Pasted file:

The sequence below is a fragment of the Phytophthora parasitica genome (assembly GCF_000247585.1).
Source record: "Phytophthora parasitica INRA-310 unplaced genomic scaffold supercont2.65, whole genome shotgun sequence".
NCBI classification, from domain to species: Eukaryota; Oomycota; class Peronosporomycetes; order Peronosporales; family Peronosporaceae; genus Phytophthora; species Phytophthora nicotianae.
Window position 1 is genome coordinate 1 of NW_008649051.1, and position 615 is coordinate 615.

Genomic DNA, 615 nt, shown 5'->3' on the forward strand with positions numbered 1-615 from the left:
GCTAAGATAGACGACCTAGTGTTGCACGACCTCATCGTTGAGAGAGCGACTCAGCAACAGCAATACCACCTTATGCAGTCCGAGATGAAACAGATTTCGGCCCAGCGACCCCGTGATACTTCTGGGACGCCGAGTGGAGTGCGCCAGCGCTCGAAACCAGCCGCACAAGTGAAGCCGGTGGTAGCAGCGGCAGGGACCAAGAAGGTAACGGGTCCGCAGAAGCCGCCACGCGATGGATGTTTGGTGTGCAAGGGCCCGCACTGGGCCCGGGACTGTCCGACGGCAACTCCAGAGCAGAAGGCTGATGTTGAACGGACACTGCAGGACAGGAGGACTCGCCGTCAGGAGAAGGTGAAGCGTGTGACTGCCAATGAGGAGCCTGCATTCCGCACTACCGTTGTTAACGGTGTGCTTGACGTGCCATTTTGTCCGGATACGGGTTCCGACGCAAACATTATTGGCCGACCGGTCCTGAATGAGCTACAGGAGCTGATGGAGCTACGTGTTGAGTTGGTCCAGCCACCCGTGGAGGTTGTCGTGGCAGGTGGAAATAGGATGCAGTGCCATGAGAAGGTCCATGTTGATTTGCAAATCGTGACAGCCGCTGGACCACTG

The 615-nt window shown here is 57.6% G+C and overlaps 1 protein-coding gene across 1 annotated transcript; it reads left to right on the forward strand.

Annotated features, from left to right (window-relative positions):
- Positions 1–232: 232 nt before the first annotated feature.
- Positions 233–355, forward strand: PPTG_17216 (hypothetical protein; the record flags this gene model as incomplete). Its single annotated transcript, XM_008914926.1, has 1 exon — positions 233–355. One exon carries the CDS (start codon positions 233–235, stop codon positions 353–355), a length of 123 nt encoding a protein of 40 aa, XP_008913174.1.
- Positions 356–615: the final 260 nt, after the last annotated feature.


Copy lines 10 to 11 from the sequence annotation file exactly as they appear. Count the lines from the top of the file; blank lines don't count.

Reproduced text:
- Positions 233–355, forward strand: PPTG_17216 (hypothetical protein; the record flags this gene model as incomplete). Its single annotated transcript, XM_008914926.1, has 1 exon — positions 233–355. One exon carries the CDS (start codon positions 233–235, stop codon positions 353–355), a length of 123 nt encoding a protein of 40 aa, XP_008913174.1.
- Positions 356–615: the final 260 nt, after the last annotated feature.